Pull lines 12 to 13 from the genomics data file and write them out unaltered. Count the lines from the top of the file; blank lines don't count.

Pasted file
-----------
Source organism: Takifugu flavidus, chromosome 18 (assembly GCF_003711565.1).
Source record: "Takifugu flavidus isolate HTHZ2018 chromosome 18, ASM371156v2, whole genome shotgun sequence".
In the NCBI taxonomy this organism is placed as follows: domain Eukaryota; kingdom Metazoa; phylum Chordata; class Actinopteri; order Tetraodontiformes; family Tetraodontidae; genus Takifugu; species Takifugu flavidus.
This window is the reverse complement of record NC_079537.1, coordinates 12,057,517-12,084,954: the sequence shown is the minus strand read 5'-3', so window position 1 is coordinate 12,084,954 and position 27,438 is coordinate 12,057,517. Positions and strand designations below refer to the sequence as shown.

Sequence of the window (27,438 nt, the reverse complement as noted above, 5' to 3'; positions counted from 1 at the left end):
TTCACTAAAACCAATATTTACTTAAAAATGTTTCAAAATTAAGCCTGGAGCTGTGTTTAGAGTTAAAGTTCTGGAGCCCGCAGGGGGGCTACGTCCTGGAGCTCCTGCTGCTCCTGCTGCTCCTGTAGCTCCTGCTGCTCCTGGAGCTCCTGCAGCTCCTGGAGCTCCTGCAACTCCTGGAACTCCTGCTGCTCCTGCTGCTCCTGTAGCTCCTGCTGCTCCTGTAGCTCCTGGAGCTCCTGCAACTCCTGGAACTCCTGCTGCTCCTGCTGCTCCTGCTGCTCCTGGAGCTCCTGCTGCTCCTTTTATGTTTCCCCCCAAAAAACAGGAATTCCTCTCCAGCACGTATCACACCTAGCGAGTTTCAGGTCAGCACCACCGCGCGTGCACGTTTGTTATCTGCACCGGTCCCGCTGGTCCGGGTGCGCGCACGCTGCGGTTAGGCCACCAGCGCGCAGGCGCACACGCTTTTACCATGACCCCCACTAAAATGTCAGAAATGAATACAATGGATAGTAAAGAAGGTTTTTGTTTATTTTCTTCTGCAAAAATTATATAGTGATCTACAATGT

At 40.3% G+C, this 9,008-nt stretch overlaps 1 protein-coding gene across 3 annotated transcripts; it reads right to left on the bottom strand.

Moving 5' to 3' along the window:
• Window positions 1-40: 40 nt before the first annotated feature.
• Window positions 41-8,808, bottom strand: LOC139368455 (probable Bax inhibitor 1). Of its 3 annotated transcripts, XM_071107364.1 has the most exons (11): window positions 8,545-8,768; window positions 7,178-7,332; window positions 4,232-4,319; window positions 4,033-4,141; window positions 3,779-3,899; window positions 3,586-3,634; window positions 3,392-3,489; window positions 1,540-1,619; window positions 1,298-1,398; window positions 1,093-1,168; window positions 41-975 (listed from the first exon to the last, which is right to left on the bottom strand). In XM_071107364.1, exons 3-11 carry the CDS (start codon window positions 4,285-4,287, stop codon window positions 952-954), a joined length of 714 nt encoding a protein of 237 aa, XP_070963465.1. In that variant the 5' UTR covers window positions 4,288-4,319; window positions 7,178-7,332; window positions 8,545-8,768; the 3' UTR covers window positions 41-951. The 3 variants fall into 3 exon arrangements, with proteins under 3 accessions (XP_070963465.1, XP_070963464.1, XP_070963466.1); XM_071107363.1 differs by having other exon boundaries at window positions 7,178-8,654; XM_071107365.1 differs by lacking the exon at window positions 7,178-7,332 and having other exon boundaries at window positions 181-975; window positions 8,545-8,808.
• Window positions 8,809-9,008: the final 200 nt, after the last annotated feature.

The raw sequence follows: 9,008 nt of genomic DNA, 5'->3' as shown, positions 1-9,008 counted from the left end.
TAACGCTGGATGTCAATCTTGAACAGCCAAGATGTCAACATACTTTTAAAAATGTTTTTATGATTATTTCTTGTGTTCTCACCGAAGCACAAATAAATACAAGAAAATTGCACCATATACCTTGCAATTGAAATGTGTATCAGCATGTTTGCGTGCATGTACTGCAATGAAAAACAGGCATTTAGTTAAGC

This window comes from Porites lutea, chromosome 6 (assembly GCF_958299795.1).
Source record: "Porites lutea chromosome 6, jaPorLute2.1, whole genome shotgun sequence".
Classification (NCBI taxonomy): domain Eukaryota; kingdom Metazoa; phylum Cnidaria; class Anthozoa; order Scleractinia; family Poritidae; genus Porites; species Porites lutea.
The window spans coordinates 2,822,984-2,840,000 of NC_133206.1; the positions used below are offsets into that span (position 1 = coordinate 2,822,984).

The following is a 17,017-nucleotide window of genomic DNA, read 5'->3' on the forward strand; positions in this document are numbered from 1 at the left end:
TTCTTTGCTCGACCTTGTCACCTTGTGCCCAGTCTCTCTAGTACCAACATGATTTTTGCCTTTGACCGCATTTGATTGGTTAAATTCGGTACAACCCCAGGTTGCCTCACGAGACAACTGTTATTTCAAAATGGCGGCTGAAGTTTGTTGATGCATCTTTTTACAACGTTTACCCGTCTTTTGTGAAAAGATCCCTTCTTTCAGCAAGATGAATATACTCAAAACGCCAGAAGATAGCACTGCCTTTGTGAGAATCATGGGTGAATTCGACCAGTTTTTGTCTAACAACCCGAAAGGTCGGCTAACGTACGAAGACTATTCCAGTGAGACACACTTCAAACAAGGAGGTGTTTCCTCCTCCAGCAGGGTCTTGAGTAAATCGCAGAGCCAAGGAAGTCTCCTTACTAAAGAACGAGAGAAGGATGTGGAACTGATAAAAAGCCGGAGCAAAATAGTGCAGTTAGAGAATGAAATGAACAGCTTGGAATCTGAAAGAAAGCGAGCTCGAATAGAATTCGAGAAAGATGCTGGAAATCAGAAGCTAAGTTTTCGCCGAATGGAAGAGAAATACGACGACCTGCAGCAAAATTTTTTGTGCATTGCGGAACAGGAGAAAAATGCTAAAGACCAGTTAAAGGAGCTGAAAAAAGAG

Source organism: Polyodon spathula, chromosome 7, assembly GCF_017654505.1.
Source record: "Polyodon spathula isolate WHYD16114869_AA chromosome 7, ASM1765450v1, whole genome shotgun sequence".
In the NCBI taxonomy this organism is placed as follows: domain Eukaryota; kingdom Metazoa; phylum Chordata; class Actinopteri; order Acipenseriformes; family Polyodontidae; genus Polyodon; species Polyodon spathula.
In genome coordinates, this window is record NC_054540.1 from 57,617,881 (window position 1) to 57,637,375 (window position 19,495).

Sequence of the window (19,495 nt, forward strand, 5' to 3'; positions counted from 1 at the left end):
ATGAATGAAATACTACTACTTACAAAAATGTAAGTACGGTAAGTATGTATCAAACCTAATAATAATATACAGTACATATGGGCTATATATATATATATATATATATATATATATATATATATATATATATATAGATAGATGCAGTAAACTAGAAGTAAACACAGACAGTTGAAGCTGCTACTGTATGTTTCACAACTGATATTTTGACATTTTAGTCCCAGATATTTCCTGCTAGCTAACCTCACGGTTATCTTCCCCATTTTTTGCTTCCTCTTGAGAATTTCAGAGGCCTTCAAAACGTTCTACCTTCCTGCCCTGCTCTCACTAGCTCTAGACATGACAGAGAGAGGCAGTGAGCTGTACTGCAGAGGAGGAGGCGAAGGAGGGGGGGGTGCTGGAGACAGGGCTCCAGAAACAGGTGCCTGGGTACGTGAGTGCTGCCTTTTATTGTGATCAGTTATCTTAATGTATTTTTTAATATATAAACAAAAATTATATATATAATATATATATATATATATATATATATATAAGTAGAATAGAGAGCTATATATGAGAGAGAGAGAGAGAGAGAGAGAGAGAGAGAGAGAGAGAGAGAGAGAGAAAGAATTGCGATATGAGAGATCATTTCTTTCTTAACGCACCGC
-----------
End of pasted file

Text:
The raw sequence follows: 9,008 nt of genomic DNA, 5'->3' as shown, positions 1-9,008 counted from the left end.
TAACGCTGGATGTCAATCTTGAACAGCCAAGATGTCAACATACTTTTAAAAATGTTTTTATGATTATTTCTTGTGTTCTCACCGAAGCACAAATAAATACAAGAAAATTGCACCATATACCTTGCAATTGAAATGTGTATCAGCATGTTTGCGTGCATGTACTGCAATGAAAAACAGGCATTTAGTTAAGC